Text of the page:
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April 2015 eNewsletter
Praise Addicted Children: Reflections from Teaching in India
WriteSteps Teacher Earns Michigan Technology Using Prek-12 Teacher of the Year Award!
WriteSteps Named SIIA Education CODiE Award Finalist
TeacherFeature: Incorporating Technology into the Editing Process with Dragon Dictation
TeacherStar: Using Google Classroom to Vary the Conferencing Experience
"Learning is not about earning, but a way of flowering."
~Sadhguru, Founder of IshaFoundation.org
Praise Addicted Children: Reflections from Teaching in India
For three weeks while visiting classrooms in their second year of using WriteSteps, I volunteered working with both the children and the teachers at the Isha School in India. It brought me back to not only my years of being a teacher, but also my years spent coaching teachers for their professional development.
While in classrooms, I witnessed teachers having a deep sense of the importance of the work they're doing and understanding their responsibility towards blossoming young minds. The Isha teachers have tremendous dedication and a willingness to grow and constantly improve their craft.
These positive characteristics aren't exclusive to just the teachers at Isha. I've witnessed them not only in myself, when I was a teacher, but in the countless educators I worked with in schools across the United States.
However, there is a stark difference that I noticed this trip: these teachers very rarely praise their children. Now, you might assume this is a detriment to the child's self-esteem, but I'm not so sure. In the United States, we praise children continually,
"You did a good job on your writing."
"I like your writing."
We believe that we are helping boost the children's self-esteem. But here at the Isha School, the children have plenty of confidence and self-esteem without teachers continuously praising them. So what gives?
Well, one of the major differences, it seems, is that the children work for themselves. During their WriteSteps classes, I observed children who were really excited about their writing, not because of what their teacher was going to say or think, but because they saw their own growth and wanted to do better for themselves.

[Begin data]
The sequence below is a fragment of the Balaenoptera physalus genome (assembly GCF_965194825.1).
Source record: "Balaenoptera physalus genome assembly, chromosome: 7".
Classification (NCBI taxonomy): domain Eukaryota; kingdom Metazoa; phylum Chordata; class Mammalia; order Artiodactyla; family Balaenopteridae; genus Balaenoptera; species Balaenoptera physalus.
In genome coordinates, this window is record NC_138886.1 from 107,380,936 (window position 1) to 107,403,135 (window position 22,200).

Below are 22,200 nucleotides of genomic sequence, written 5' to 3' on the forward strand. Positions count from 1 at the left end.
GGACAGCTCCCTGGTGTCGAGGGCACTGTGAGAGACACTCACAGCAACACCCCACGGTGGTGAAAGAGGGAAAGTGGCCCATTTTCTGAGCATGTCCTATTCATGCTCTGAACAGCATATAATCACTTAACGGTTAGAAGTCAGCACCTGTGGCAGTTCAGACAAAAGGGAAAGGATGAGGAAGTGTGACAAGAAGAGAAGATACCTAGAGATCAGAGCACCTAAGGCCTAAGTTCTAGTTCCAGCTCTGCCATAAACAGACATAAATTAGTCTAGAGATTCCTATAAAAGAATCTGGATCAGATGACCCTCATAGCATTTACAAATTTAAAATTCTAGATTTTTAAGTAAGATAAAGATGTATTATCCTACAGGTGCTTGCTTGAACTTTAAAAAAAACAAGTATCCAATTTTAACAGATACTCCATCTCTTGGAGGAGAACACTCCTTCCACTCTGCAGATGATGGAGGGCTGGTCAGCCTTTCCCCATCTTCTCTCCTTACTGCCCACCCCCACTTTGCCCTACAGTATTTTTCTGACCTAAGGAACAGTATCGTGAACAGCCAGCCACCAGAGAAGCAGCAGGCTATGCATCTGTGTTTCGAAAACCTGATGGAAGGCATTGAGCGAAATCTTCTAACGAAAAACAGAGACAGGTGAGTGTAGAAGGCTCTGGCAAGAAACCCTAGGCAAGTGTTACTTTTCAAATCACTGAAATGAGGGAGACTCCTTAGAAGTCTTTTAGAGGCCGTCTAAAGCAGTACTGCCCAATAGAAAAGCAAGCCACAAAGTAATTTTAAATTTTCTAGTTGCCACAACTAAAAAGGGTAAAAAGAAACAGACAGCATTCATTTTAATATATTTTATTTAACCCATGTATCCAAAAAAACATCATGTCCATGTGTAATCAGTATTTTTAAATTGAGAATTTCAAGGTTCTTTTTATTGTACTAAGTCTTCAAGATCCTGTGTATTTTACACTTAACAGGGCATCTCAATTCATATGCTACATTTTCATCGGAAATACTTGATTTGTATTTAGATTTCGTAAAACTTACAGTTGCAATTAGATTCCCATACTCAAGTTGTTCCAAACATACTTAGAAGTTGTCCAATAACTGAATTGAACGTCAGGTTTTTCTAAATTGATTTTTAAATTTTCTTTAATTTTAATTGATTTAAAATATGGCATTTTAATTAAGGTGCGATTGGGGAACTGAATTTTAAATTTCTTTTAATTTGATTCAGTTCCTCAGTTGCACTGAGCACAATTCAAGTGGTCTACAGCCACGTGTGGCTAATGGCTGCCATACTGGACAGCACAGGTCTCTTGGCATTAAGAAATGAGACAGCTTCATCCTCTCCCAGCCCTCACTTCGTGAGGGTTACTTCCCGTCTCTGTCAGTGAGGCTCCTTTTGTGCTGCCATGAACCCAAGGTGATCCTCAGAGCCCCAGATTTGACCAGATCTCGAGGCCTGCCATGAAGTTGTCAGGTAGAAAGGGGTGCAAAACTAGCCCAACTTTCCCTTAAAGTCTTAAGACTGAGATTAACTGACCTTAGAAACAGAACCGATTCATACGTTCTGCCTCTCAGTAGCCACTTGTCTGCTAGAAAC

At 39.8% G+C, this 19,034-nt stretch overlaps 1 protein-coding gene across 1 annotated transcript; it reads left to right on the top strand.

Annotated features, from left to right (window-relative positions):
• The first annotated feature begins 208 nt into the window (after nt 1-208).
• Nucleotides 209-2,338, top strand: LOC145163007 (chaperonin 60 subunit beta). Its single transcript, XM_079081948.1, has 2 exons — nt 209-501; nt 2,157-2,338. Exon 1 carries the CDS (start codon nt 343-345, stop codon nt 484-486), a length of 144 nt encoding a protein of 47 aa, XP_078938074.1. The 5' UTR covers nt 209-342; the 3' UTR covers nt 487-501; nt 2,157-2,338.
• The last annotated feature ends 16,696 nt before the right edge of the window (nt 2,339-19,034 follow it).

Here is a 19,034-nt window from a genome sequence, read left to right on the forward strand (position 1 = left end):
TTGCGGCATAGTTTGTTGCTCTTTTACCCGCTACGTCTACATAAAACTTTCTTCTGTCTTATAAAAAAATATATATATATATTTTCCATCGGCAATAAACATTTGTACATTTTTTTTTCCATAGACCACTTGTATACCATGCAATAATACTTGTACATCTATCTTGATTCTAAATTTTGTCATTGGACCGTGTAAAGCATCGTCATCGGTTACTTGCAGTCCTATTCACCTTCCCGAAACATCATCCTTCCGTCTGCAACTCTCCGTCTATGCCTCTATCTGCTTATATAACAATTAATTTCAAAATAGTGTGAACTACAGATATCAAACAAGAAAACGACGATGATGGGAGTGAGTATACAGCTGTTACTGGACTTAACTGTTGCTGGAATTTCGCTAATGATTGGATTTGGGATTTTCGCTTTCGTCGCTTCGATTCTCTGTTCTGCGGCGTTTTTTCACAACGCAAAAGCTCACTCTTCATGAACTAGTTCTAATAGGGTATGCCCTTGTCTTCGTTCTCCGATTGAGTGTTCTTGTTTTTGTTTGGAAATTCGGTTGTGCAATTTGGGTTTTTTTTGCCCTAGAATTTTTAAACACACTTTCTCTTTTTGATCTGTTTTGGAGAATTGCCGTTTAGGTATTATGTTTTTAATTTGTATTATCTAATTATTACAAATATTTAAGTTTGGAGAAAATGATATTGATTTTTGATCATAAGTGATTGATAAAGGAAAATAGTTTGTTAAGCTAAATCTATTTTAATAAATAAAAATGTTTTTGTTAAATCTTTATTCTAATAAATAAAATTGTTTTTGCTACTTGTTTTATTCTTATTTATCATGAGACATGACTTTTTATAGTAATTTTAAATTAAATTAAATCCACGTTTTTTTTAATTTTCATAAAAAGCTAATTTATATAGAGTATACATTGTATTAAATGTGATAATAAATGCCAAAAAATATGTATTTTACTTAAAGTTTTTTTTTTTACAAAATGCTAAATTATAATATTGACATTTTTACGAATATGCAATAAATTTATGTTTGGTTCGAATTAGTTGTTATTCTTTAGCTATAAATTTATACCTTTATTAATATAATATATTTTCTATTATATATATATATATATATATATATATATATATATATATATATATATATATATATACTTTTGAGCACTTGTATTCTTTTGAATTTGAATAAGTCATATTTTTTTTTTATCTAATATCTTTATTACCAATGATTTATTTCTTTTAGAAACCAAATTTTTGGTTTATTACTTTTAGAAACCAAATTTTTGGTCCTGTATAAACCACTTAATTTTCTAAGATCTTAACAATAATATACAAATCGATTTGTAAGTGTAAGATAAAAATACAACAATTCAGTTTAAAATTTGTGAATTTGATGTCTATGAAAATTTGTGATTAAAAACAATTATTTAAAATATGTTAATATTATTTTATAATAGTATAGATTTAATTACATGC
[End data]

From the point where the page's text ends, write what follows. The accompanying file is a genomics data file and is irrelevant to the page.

In the U.S., we teach children to want and look for praise from outside sources confirming whether they are "good," or "bad," at writing. I shudder at all of the times I've heard children and adults tell me they're not good writers. When asked why they think this, they usually cite a teacher along the way telling them so.
Therefore, we've manufactured the concept of needing to boost self-esteem through empty, general praise. Teachers unknowingly contribute to the lowering or rising of this so-called self-esteem boosting, by over praising in general sound bites. We are creating praise addicted children, ones who base their value on what others think.
So, where does this leave us? To praise, or not to praise? It's not that black and white. Instead, it is how you praise that makes all the difference. I taught the Isha teachers that frequent, empty praise versus specific giving of glows are completely different.
It's in our DNA to want to hear glows, areas of strength, before we hear grows, areas for improvement. It's the good news before the giving of bad news. The Isha teachers learned to start the conference telling the child one or two specific glows.
I leave you with one last thought. Next time your students ask if you like their writing, ask them what they think of it. Provide them with one or two specific glows and grows about their piece. This way there is learning involved and not just empty praise.
Let's not create a world of praise addicted children, but a world in which children work hard to please themselves.
Joanna Van Raden Receives the Award for Michigan Technology-Using Teacher of the Year!
Five years ago, Joanna Van Raden abandoned the "sage on the stage" teaching model and embraced the "guide on the side" coaching method.
Joanna Van Raden pictured with some of her students during her awards ceremony at Cobo Center in Detroit.
Joanna, a WriteSteps teacher from Manchester Community Schools in Michigan, used her technological knowhow and progressive mindset to "blend" her classroom with technology. And, in doing so, garnered an award from the Michigan Association for Computer Users in Learning. Van Raden was named the 2015 Outstanding Technology-Using Pre K-12 Classroom Teacher.